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For more movie summaries, see Kam's Kapsules.

(Photo by Photo by Stephen Vaughan.)

photo caption:
DANGEROUS DERRING DO: "Lucky" Jack Aubrey (Russell Crowe, left) takes aim as coxswain Barret Bonden (Billly Boyd) offers encouragement.

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Master and Commander: Snail-Paced Swashbuckler a Sure Cure for Insomnia

Review by Kam Williams

Leave it to Peter Weir to figure out a way to snap Russell Crowe's string of inspired performances which started with LA Confidential and included A Beautiful Mind , Gladiator, The Insider, Proof of Life, and more. After all, Weir's the same director who almost torpedoed Jim Carrey's skyrocketing career by casting the zany comic against type as an almost sedated dullard in The Truman Show. That, right on the heels of such high-octane hits as Liar, Liar, Ace Ventura 1 & 2, The Mask, and Dumb and Dumber.

Russell Crowe is such a gifted actor that, normally, he is able to elevate even the most mediocre material to an acceptable level. Alas, this is not the case with Master and Commander, an ill-fated bastardization of The Far Side of The World, the 10th installment in Patrick O'Brian's scintillating swashbuckling series of best-sellers. The prolific author, who died in 2000 at the age of 85, wrote a total of 20 books based on the daring seafaring exploits of Captain "Lucky" Jack Aubrey and intelligence agent Dr. Stephen Maturin.

The story was originally set during the War of 1812 and followed its dashing pair of heroes aboard the HMS Surprise where they led a motley crew of misfits on a mission around Cape Horn to intercept an American frigate which had been attacking British whaling vessels in uncharted Pacific waters. Along the way, they encounter everything from a primitive tribe of lesbian Amazons to the odd menagerie of creatures inhabiting the Galapagos Islands.

It is understandable that in the course of distilling a 366-page opus down to a two-hour action flick, some scenes might be simplified, some characters conflated, and anything extraneous might be excised entirely. However, the original material, to its detriment, has been so severely altered that the studio should have considered coming up with a new title altogether, or better yet, should have simply scrapped the project.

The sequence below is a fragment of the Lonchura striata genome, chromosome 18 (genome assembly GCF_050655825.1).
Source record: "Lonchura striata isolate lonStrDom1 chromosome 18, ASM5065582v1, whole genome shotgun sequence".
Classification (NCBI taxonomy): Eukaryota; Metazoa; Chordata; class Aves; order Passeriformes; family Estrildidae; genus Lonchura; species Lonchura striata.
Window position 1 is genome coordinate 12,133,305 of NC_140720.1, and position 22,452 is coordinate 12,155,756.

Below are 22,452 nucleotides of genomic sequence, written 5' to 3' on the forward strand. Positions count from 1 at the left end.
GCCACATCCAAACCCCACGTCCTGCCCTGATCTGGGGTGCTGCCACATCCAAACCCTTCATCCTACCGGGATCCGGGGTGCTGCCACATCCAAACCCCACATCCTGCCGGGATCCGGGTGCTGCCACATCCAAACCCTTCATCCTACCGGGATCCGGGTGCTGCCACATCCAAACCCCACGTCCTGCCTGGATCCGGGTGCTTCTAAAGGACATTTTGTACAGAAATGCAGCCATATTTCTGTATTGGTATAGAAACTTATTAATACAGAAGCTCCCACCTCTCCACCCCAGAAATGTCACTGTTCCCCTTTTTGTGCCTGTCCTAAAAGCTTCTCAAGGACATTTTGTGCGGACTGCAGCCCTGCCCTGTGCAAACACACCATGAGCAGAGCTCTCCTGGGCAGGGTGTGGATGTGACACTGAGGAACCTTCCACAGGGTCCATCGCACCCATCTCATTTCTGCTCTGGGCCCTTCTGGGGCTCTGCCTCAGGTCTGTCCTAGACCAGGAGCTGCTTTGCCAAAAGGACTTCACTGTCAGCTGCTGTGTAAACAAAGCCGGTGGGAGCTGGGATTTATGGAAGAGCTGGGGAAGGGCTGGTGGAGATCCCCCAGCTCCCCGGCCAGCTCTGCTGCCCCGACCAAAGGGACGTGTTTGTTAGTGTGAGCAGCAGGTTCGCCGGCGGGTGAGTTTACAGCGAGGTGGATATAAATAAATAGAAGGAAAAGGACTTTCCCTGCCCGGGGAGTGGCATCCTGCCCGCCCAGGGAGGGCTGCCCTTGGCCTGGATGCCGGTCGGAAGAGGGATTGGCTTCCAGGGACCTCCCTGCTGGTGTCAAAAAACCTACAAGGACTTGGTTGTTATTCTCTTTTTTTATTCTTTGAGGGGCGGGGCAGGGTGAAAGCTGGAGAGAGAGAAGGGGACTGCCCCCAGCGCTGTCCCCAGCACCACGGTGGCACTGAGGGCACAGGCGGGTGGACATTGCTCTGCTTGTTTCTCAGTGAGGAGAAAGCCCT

The movie is set during the Napoleonic Wars, apparently in order that the villains could now conveniently be changed from American to French, the nationality of Hollywood's new generic bad guy. The story unfolds in the Atlantic, off the coast of Brazil, with "the Frenchies" mounting a cowardly sneak attack on The Surprise, exacting a heavy toll on both crew and ship. Captain Aubrey (Crowe) proceeds to oversee repairs while Dr. Maturin (Paul Bettany) attends to the wounded.

Although The Acheron has guns with double the range and double the firepower, Lucky decides on a ceaseless chase. But between that initial attack and the cataclysmic showdown, there's about two hours of humdrum nothingness which leads one to think there wasn't much more to do at sea than drink rum, sing sea shanties, carve scrimshaw, and peer into space through a telescope from the crow's nest.

While Master and Commander recaptures the bygone days of the ultimate in intimate male-bonding opportunities, it fails to develop any meaningful relationships among its characters. Thus, this is a mindless war movie with dialogue saturated with words such as sextant, leftenant and bosun's mate, and punctuated with Anglophilic appeals like "For England! For home and the prize!" and "This ship is England!"

As for the cinematography, remember how frightfully gripping the huge waves were in The Perfect Storm from start to finish? Well, don't expect anything close to that. This film relies mostly on fake-looking miniature ships and computer-generated models during its action sequences. The rest of the camera work, shot in a seven-acre tank at a Fox Studio in Mexico, was too closely cropped to allow for the expansive feel of an oceanic epic.

Fair. Rated PG-13 for intense battle scenes, gory wounds and brief profanity.

end of review.

For more movie summaries, see Kam's Kapsules.


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